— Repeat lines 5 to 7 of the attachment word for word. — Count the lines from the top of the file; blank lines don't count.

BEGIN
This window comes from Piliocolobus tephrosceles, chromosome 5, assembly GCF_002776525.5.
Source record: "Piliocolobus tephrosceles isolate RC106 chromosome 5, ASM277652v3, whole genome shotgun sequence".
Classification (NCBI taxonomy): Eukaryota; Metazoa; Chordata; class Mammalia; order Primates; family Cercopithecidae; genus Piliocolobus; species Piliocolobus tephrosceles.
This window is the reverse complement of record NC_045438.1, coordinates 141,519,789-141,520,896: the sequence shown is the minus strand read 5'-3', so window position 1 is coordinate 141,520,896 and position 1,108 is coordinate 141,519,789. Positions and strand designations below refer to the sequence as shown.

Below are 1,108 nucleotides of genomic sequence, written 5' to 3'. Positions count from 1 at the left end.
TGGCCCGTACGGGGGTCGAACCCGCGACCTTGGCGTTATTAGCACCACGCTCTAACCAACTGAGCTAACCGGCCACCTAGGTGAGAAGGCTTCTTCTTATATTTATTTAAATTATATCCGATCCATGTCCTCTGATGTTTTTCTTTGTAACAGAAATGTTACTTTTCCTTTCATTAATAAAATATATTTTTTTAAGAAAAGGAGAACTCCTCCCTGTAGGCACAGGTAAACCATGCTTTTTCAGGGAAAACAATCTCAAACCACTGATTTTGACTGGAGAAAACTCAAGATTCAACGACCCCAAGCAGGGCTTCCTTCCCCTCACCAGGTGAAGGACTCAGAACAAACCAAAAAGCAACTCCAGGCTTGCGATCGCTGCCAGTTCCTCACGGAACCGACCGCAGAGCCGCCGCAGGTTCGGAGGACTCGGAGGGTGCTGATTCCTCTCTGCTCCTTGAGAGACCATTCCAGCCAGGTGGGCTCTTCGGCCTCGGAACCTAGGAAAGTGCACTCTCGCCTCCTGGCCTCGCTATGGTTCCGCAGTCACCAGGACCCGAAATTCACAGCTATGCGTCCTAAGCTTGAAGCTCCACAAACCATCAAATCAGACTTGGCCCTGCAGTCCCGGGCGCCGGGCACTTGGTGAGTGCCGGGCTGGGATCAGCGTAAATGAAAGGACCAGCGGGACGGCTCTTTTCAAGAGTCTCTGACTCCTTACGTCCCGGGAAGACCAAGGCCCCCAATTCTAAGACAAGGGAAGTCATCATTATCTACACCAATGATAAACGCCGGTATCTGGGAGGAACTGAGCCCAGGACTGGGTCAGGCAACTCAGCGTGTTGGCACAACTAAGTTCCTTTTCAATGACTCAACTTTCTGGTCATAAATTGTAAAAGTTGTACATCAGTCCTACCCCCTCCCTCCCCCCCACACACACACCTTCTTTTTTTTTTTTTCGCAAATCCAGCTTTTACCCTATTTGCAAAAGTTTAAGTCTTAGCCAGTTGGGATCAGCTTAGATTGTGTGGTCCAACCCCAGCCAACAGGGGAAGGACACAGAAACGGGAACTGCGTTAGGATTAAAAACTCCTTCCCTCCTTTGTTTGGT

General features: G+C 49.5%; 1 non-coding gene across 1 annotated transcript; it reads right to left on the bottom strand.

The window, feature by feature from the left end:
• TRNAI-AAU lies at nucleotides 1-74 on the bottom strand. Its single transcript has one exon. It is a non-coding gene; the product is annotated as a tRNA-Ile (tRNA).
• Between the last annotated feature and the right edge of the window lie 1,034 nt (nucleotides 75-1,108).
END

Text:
Below are 1,108 nucleotides of genomic sequence, written 5' to 3'. Positions count from 1 at the left end.
TGGCCCGTACGGGGGTCGAACCCGCGACCTTGGCGTTATTAGCACCACGCTCTAACCAACTGAGCTAACCGGCCACCTAGGTGAGAAGGCTTCTTCTTATATTTATTTAAATTATATCCGATCCATGTCCTCTGATGTTTTTCTTTGTAACAGAAATGTTACTTTTCCTTTCATTAATAAAATATATTTTTTTAAGAAAAGGAGAACTCCTCCCTGTAGGCACAGGTAAACCATGCTTTTTCAGGGAAAACAATCTCAAACCACTGATTTTGACTGGAGAAAACTCAAGATTCAACGACCCCAAGCAGGGCTTCCTTCCCCTCACCAGGTGAAGGACTCAGAACAAACCAAAAAGCAACTCCAGGCTTGCGATCGCTGCCAGTTCCTCACGGAACCGACCGCAGAGCCGCCGCAGGTTCGGAGGACTCGGAGGGTGCTGATTCCTCTCTGCTCCTTGAGAGACCATTCCAGCCAGGTGGGCTCTTCGGCCTCGGAACCTAGGAAAGTGCACTCTCGCCTCCTGGCCTCGCTATGGTTCCGCAGTCACCAGGACCCGAAATTCACAGCTATGCGTCCTAAGCTTGAAGCTCCACAAACCATCAAATCAGACTTGGCCCTGCAGTCCCGGGCGCCGGGCACTTGGTGAGTGCCGGGCTGGGATCAGCGTAAATGAAAGGACCAGCGGGACGGCTCTTTTCAAGAGTCTCTGACTCCTTACGTCCCGGGAAGACCAAGGCCCCCAATTCTAAGACAAGGGAAGTCATCATTATCTACACCAATGATAAACGCCGGTATCTGGGAGGAACTGAGCCCAGGACTGGGTCAGGCAACTCAGCGTGTTGGCACAACTAAGTTCCTTTTCAATGACTCAACTTTCTGGTCATAAATTGTAAAAGTTGTACATCAGTCCTACCCCCTCCCTCCCCCCCACACACACACCTTCTTTTTTTTTTTTTCGCAAATCCAGCTTTTACCCTATTTGCAAAAGTTTAAGTCTTAGCCAGTTGGGATCAGCTTAGATTGTGTGGTCCAACCCCAGCCAACAGGGGAAGGACACAGAAACGGGAACTGCGTTAGGATTAAAAACTCCTTCCCTCCTTTGTTTGGT

General features: G+C 49.5%; 1 non-coding gene across 1 annotated transcript; it reads right to left on the bottom strand.